Friday, September 25, 2015

CHAMBERSBURG, Pa. – September is Suicide Prevention Month and health officials across the county are hoping to shed some light on the warning signs that might not always be obvious.

Mental Health is one of the top four health priorities identified as a result of findings from the 2012 Community Health Needs Assessment (CHNA).

According to data in the CHNA, nearly one-fifth, or 19.5 percent, of respondents had been told by a health professional at some point in their lives that they had a depressive disorder, which includes depression, major depression, dysthymia, or minor depression.

Furthermore, more than half (59.3 percent) of CHNA survey respondents rated their stress levels as moderate, high, or very high on a typical day.

“Often there are warning signs, including depression and stress, associated with suicidal thoughts that may not always be obvious,” said Ann Spottswood, Director of Community Services for Summit Health and member of the Healthy Franklin County Mental Health Task Force.

Some warning signs include:

    • Putting affairs in order
    • Withdrawal
    • Increased drug or alcohol use
    • Giving away possessions
    • Anger
    • No sense of purpose
    • Sudden mood changes
    • Feeling hopeless, helpless, or desperate
    • Changes in sleep
    • Anxiety or agitation
    • Reckless behavior
    • Talking about wanting to die or suicide

“It’s important that we as a community are not only able to recognize these signs, but start the conversation about how these might be affecting ourselves or our loved ones,” Spottswood said. “Suicide is preventable.”

Suicide is the 10th leading cause of death in the United States, claiming twice as many lives each year as homicide. For every person who dies by suicide, more than 30 others attempt suicide, according to the National Strategy for Suicide Prevention.

Franklin County’s suicide death rate (age-adjusted) of 12.2 percent is similar to the state (12.6 percent) and national (12.3 percent) averages, according to the CHNA results.

However, data provided by the Franklin County Department of Emergency Services shows that while calls for suicide attempts have fluctuated, the county has continued to see an increase in 911 emergency phone calls related to mental distress with 597 calls received in 2014.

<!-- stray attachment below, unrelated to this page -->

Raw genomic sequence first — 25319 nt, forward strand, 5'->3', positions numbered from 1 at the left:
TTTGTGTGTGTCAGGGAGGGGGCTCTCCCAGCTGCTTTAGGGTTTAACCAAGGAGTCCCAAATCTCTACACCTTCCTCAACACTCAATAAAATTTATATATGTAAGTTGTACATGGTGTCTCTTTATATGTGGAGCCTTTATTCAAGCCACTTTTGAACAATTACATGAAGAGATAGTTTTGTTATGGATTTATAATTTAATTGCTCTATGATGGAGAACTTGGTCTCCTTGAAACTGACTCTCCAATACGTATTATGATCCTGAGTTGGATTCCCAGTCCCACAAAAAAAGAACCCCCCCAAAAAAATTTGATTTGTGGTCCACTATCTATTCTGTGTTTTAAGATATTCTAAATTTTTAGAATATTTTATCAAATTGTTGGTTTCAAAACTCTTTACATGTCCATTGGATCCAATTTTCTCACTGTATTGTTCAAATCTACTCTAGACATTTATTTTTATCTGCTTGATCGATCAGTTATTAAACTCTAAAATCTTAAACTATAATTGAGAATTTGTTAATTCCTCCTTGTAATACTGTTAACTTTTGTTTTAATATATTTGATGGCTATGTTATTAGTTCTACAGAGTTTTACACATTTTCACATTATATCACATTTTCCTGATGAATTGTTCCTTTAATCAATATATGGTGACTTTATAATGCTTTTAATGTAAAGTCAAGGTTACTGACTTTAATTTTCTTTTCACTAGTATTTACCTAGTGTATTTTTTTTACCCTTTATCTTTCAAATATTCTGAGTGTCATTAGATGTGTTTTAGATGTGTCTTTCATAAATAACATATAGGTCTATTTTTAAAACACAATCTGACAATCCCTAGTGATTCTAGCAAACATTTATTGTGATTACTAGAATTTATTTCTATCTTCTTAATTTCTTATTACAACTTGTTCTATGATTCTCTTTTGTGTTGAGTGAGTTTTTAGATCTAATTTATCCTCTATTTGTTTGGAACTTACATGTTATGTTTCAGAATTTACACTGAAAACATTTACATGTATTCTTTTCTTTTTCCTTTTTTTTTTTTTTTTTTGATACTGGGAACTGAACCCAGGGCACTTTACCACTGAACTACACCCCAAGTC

Research has suggested though that creating and developing relationships – such as with family members, teachers, coworkers, community organizations, or social institutions – can help to protect people from a range of health problems, including suicide risk.

Additionally, new evidence suggests that intervention efforts, such as behavioral therapy and crisis lines, are particularly useful in suicide prevention.

In Franklin County, the Keystone Health Crisis Intervention Program Hotline is available 24/7 at (717) 264-2555 or 866-918-2555.

The Veteran’s Administration offers the Veteran’s Crisis Line, a free, confidential crisis resource that veterans, their families, and friends can access any day or time at 1-800-273-8255.

To learn more about the Mental Health Task Force, contact one of the co-chairs:

  • Kenneth Wuertenberg
    Executive Director of the Mental Health Association
    Phone: (717) 264-4301
  • Lori Young
    Franklin/Fulton MH/ID/EI Program Specialist
    Phone: (717) 264-5387.

Summit Health is currently conducting another Community Health Needs Assessment. The data will be released in 2016.

Summit Health is a non-profit network of hospitals and physician practices dedicated to building a healthier community.

As Franklin County's leading healthcare provider, Summit Health offers family care, specialists, lab and imaging services, a fitness center, urgent care centers, and two award-winning hospitals.